How should I prepare for EUS?
For EUS of the upper gastrointestinal tract, you should have nothing to eat or drink, usually for six hours before the examination. Your doctor will tell you when to start this fasting and whether it is advisable to take your regular prescription medications.
For EUS of the rectum or colon, your doctor will instruct you to either consume a colonic cleansing solution or to follow a clear liquid diet combined with laxatives or enemas prior to the examination. The procedure might have to be rescheduled if you don’t follow your doctor’s instructions carefully.
What about my current medications or allergies?
You can take most medications as usual until the day of the EUS examination. Tell your doctor about all medications that you’re taking and about any allergies you have. Anticoagulant medications (blood thinners such as warfarin or heparin) and clopidogrel may need to be adjusted before the procedure. Insulin also needs to be adjusted on the day of EUS. In general, you can safely take aspirin and non-steroidal anti-inflammatory medications (ibuprofen, naproxen, etc.) before an EUS examination. Check with your doctor in advance regarding these recommendations. Check with your doctor about which medications you should take the morning of the EUS examination, and take only essential medications with a small sip of water. If you have an allergy to latex, you should inform your doctor prior to your test. Patients with latex allergies often require special equipment and may not be able to have a complete EUS examination.
Do I need to take antibiotics?
Antibiotics are not generally required before or after EUS examinations. However, your doctor might prescribe antibiotics if you are having specialized EUS procedures, such as to drain a fluid collection or a cyst using EUS guidance.
Practices vary among doctors, but for an EUS examination of the upper gastrointestinal tract, some endoscopists spray your throat with a local anesthetic before the test begins. Most often you will receive sedatives intravenously to help you relax. You will most likely begin by lying on your left side. After you receive sedatives, your endoscopist will pass the ultrasound endoscope through your mouth, esophagus and stomach into the duodenum. The instrument does not interfere with your ability to breathe. The actual examination generally takes less than 60 minutes. Many do not recall the procedure. Most patients consider it only slightly uncomfortable, and many fall asleep during it. An EUS examination of the lower gastrointestinal tract can often be performed safely and comfortably without medications, but you’ll receive a sedative if the examination will be prolonged or if the doctor will examine a significant distance into the colon. You will start by lying on your left side with your back toward the doctor. Most EUS examinations of the rectum generally take less than 45 minutes. You should know that if a needle biopsy of a lesion or drainage of a cyst is performed during the EUS, then the procedure will be longer and may take up to two hours.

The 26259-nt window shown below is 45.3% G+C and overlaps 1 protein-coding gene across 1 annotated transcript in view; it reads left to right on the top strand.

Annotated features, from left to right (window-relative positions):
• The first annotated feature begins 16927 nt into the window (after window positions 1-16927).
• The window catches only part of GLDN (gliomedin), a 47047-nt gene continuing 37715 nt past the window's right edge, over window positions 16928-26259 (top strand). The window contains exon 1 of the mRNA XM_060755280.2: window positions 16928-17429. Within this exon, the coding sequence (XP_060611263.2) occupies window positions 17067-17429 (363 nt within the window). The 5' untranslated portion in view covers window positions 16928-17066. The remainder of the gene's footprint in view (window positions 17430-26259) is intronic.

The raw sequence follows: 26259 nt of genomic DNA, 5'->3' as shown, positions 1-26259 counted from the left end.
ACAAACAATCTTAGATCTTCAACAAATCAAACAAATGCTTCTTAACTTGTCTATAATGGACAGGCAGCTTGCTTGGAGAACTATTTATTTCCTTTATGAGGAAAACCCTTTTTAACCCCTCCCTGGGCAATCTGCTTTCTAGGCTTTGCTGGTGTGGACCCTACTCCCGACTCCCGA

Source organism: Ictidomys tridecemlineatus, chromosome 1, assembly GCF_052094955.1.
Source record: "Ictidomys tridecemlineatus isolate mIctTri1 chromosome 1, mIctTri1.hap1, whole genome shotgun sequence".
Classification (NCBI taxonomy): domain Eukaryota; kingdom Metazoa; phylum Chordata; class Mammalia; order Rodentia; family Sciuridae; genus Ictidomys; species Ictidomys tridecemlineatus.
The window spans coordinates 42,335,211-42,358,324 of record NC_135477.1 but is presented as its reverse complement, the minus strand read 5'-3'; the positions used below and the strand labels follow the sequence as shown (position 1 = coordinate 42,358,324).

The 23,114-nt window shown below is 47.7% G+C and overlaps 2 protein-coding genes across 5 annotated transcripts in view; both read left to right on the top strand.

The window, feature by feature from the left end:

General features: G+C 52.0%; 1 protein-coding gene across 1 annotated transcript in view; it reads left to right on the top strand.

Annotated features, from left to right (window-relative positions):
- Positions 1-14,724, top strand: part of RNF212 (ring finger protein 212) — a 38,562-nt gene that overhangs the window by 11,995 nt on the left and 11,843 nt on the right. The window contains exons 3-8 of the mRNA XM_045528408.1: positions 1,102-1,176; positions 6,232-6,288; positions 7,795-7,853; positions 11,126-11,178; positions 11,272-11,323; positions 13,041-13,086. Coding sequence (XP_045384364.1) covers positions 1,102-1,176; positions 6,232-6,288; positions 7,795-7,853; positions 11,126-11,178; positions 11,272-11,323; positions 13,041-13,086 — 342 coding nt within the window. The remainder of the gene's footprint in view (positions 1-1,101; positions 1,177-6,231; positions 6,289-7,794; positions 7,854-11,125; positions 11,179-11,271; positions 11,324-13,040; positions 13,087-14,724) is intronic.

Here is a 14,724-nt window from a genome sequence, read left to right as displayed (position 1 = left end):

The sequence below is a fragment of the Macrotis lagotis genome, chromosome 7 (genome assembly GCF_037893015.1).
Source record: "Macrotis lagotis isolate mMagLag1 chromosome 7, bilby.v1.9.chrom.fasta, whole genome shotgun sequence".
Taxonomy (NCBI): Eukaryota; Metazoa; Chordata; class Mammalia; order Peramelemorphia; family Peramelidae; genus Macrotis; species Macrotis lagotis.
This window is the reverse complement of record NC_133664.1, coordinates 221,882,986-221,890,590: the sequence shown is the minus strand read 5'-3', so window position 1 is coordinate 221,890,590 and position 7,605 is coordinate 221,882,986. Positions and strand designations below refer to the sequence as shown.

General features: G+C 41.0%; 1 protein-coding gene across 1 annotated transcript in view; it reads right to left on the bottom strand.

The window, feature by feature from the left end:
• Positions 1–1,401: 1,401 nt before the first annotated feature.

What happens after EUS?
If you received sedatives, you will be monitored in the recovery area until most of the sedative medication’s effects have worn off. If you had an upper EUS, your throat might be a little sore. You might feel bloated because of the air and water that were introduced during the examination. You’ll be able to eat after you leave the procedure area, unless you’re instructed otherwise. Your doctor generally can inform you of the preliminary results of the procedure that day, but the results of some tests, including biopsies, may take several days.
What are the possible complications of EUS?
Although complications can occur, they are rare when doctors with specialized training and experience perform the EUS examination. Bleeding might occur at a biopsy site, but it’s usually minimal and rarely requires follow-up. You might have a slight sore throat for a day or so. Nonprescription anesthetic-type throat lozenges help soothe a sore throat.
Other potential but uncommon risks of EUS include a reaction to the sedatives used, aspiration of stomach contents into your lungs, infection, and complications from heart or lung diseases. One major but very uncommon complication of EUS is perforation. This is a tear through the esophagus, stomach or lining of the intestine that might require surgery to repair. The possibility of complications increases slightly if a needle biopsy is performed during the EUS examination, including an increased risk of pancreatitis or infection. These risks must be balanced against the potential benefits of the procedure and the risks of alternative approaches to the condition.